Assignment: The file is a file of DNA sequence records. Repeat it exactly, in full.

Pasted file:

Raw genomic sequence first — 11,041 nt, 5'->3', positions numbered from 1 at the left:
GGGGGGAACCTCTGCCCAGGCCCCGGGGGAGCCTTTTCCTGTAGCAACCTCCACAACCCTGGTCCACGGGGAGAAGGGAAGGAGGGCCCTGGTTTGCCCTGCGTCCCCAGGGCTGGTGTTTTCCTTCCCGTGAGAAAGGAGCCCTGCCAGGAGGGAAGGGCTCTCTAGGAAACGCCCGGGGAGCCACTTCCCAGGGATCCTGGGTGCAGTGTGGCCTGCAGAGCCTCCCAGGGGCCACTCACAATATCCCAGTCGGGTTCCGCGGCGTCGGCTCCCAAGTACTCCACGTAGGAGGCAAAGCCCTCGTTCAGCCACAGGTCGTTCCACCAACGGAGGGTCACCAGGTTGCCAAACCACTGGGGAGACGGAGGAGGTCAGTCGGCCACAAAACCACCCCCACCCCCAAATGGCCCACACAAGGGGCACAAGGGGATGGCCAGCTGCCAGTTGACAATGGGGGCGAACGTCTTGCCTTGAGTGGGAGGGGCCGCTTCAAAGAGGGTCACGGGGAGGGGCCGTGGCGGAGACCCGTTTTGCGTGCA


Raw genomic sequence first — 11,041 nt, 5'->3', positions numbered from 1 at the left:
GGGGGGAACCTCTGCCCAGGCCCCGGGGGAGCCTTTTCCTGTAGCAACCTCCACAACCCTGGTCCACGGGGAGAAGGGAAGGAGGGCCCTGGTTTGCCCTGCGTCCCCAGGGCTGGTGTTTTCCTTCCCGTGAGAAAGGAGCCCTGCCAGGAGGGAAGGGCTCTCTAGGAAACGCCCGGGGAGCCACTTCCCAGGGATCCTGGGTGCAGTGTGGCCTGCAGAGCCTCCCAGGGGCCACTCACAATATCCCAGTCGGGTTCCGCGGCGTCGGCTCCCAAGTACTCCACGTAGGAGGCAAAGCCCTCGTTCAGCCACAGGTCGTTCCACCAACGGAGGGTCACCAGGTTGCCAAACCACTGGGGAGACGGAGGAGGTCAGTCGGCCACAAAACCACCCCCACCCCCAAATGGCCCACACAAGGGGCACAAGGGGATGGCCAGCTGCCAGTTGACAATGGGGGCGAACGTCTTGCCTTGAGTGGGAGGGGCCGCTTCAAAGAGGGTCACGGGGAGGGGCCGTGGCGGAGACCCGTTTTGCGTGCA